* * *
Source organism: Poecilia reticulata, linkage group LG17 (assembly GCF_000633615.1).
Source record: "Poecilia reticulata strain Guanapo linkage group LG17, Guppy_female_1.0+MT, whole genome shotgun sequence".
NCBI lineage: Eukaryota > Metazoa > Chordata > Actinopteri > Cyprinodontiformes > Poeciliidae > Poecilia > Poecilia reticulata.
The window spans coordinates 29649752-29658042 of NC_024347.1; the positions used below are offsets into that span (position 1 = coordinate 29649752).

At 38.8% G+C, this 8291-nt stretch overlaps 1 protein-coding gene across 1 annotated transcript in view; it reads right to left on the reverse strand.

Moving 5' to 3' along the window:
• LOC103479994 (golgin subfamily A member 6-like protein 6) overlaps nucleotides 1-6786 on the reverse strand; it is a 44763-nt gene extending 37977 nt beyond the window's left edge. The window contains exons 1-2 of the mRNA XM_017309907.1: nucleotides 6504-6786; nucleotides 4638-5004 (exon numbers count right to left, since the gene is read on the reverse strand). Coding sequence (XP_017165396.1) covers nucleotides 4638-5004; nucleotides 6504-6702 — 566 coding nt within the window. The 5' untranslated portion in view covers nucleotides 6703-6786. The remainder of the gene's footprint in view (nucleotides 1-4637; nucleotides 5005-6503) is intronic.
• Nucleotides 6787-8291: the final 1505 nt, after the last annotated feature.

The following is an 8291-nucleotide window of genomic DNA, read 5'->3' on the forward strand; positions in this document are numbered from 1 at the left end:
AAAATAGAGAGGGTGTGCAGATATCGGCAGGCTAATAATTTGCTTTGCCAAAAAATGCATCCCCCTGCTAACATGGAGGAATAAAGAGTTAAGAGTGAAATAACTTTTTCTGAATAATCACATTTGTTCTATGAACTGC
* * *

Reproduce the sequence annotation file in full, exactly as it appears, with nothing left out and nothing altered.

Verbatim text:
Source organism: Poecilia reticulata, linkage group LG17 (assembly GCF_000633615.1).
Source record: "Poecilia reticulata strain Guanapo linkage group LG17, Guppy_female_1.0+MT, whole genome shotgun sequence".
NCBI lineage: Eukaryota > Metazoa > Chordata > Actinopteri > Cyprinodontiformes > Poeciliidae > Poecilia > Poecilia reticulata.
The window spans coordinates 29649752-29658042 of NC_024347.1; the positions used below are offsets into that span (position 1 = coordinate 29649752).

At 38.8% G+C, this 8291-nt stretch overlaps 1 protein-coding gene across 1 annotated transcript in view; it reads right to left on the reverse strand.

Moving 5' to 3' along the window:
• LOC103479994 (golgin subfamily A member 6-like protein 6) overlaps nucleotides 1-6786 on the reverse strand; it is a 44763-nt gene extending 37977 nt beyond the window's left edge. The window contains exons 1-2 of the mRNA XM_017309907.1: nucleotides 6504-6786; nucleotides 4638-5004 (exon numbers count right to left, since the gene is read on the reverse strand). Coding sequence (XP_017165396.1) covers nucleotides 4638-5004; nucleotides 6504-6702 — 566 coding nt within the window. The 5' untranslated portion in view covers nucleotides 6703-6786. The remainder of the gene's footprint in view (nucleotides 1-4637; nucleotides 5005-6503) is intronic.
• Nucleotides 6787-8291: the final 1505 nt, after the last annotated feature.

The following is an 8291-nucleotide window of genomic DNA, read 5'->3' on the forward strand; positions in this document are numbered from 1 at the left end:
AAAATAGAGAGGGTGTGCAGATATCGGCAGGCTAATAATTTGCTTTGCCAAAAAATGCATCCCCCTGCTAACATGGAGGAATAAAGAGTTAAGAGTGAAATAACTTTTTCTGAATAATCACATTTGTTCTATGAACTGC